John Kerry came to the back of the 2004 campaign plane, where some reporters were milling in the aisle.
We were having a mundane conversation about the way we connect our traveling laptop computers with the home office.
The lanky senator from Massachusetts, a candidate for the Democratic Party’s presidential nomination, asked us somewhat awkwardly what we were talking about. Our answer about our technology seemed equally trivial.
“I don’t even use a BlackBerry,” Kerry explained of his own lack of knowledge about such matters. “When I want to tell someone what to do, I just call them on the phone.”
It sounded, at the time, like an insight into the way a powerful and privileged man does business. He went on, after all, to secure his party’s nomination for president in Boston: “John Kerry, reporting for duty.”
It’s safe to assume that Kerry skipped the Berry and went straight to the iPhone.
It also appears that the career senator, now his home state’s senior statesman, stands to achieve a role that he so ambitiously sought eight years ago: Representing the United States of America around the world.
Should President Barack Obama nominate Kerry, by all private accounts the leading contender for Secretary of State now that UN Ambassador Susan Rice has withdrawn her name, the Senate once again will be sending one of its own to the front lines of American diplomacy. Hillary Clinton, a former senator from New York and first lady, is ready to retire the post.
Kerry, a decorated veteran of the Vietnam War who returned home to protest American involvement there, has a long and storied political career. The Swift Boat that he commanded in the rivers of Southeast Asia became the emblematic name for an assault his political adversaries effectively waged against him in the 2004 campaign. George W. Bush, the wartime president, won re-election.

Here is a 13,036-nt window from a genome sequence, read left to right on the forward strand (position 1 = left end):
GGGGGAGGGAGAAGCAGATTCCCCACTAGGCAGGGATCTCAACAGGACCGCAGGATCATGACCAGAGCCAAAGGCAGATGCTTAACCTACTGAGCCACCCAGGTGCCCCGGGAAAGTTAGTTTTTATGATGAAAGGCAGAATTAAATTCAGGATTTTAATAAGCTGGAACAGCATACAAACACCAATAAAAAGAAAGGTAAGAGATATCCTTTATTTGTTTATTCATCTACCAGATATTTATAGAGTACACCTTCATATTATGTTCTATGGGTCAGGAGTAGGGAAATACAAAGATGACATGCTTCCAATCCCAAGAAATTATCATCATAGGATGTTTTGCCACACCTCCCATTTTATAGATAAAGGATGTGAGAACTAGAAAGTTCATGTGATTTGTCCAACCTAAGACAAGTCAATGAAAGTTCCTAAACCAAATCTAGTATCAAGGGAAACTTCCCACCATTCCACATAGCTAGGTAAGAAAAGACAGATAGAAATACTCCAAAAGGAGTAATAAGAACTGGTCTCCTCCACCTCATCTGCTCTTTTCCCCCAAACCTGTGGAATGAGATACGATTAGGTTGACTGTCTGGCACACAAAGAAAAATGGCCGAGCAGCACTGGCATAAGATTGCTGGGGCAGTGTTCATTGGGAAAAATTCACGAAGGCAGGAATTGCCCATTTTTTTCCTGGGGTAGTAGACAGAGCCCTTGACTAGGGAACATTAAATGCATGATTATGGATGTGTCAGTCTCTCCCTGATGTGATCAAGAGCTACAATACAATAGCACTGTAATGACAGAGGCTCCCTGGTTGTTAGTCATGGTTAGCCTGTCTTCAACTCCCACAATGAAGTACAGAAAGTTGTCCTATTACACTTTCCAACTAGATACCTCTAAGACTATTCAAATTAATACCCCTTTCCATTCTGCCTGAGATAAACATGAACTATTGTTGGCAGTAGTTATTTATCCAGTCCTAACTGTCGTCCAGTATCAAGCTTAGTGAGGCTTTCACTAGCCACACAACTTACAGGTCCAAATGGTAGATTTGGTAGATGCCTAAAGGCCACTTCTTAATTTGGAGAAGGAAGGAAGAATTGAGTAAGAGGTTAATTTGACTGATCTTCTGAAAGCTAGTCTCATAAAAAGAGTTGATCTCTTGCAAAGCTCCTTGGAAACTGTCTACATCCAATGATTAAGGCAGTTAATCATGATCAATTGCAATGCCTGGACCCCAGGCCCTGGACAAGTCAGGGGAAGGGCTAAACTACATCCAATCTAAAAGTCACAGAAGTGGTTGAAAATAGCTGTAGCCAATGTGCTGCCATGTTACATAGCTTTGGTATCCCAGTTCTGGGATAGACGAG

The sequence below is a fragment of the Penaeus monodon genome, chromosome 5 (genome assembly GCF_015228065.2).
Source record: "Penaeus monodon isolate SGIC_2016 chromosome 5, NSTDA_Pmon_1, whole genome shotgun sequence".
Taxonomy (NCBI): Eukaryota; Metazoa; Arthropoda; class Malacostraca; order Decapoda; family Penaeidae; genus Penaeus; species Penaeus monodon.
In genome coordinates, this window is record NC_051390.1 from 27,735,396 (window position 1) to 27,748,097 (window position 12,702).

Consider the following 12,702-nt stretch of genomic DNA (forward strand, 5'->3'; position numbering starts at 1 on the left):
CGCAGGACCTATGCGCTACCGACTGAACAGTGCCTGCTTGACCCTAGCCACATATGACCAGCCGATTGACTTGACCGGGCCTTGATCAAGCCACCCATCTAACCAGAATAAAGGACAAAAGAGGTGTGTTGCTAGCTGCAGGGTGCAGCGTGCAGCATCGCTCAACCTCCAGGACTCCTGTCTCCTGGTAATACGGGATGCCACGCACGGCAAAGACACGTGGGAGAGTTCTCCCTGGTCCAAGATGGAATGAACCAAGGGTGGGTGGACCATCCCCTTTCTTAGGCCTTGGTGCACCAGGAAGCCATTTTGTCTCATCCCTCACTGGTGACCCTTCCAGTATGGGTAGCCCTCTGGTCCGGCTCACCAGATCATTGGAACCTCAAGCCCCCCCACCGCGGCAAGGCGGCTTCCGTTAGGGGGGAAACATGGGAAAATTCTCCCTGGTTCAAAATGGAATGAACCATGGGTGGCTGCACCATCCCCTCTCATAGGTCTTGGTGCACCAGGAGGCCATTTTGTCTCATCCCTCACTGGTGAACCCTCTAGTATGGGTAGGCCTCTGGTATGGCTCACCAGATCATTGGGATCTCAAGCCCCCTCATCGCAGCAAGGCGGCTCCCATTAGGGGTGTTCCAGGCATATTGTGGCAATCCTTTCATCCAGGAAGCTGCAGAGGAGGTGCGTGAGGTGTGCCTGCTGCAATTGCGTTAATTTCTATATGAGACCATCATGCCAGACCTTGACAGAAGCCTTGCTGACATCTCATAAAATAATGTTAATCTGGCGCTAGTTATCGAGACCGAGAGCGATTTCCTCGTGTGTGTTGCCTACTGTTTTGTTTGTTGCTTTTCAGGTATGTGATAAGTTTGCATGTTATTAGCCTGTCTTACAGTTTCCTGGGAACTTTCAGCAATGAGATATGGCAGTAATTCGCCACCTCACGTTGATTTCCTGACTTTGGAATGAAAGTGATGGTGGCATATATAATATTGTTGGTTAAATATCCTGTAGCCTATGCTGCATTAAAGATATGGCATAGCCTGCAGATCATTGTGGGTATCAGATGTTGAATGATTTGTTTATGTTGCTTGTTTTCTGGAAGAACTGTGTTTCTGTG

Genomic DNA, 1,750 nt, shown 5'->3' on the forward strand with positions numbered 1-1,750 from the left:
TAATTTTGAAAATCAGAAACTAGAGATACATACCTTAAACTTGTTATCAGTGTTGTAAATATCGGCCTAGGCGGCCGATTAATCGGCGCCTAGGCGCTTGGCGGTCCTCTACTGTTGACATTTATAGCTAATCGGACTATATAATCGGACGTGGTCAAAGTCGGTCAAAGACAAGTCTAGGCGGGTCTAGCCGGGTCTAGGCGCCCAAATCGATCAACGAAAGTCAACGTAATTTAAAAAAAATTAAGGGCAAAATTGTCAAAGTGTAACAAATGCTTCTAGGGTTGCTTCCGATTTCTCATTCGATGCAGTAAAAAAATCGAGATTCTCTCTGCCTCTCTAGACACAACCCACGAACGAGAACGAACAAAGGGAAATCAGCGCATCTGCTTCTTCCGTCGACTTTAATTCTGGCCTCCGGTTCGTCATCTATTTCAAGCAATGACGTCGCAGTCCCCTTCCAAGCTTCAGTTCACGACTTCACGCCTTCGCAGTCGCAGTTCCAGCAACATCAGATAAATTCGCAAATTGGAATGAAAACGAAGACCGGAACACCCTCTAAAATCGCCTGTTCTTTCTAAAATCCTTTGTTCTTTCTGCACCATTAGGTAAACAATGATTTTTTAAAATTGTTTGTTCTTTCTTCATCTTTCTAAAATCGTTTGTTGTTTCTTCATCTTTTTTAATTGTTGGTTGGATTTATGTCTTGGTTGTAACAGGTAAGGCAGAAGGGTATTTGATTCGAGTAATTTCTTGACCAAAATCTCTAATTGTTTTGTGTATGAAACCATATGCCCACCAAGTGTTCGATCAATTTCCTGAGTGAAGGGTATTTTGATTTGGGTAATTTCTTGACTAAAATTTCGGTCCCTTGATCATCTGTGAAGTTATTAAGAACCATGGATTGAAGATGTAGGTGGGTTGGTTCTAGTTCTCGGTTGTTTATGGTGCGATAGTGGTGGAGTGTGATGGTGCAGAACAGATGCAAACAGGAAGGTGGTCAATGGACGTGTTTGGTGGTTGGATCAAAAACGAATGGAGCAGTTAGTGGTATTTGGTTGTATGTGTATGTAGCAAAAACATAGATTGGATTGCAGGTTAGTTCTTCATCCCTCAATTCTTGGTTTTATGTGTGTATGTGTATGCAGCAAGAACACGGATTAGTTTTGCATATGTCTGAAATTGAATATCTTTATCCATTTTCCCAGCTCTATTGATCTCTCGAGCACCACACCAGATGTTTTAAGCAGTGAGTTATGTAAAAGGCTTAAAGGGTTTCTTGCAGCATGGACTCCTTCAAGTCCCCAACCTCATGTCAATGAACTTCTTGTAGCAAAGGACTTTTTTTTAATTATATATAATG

Should Kerry emerge from the roiled political waters of Rice’s confrontation with Republican senators as Obama’s nominee for the nation’s top diplomat, he will immediately face some healing at home. It’s not lost on anyone that the architect of Rice’s defeat is another senator, John McCain of Arizona, who also sought the presidency — twice. Losing to Obama in 2008, McCain has prevailed in his first contest with a re-elected president in 2012.
Like that “listening tour” that Clinton made during her campaign for Senate, the senior senator from Massachusetts will have to spend as much time hearing out the opposition on Capitol Hill — with Republicans, chiefly McCain, questioning Obama’s resolve in foreign theaters such as Syria — as he will in engaging other world leaders.
Less time calling people and telling them what to do.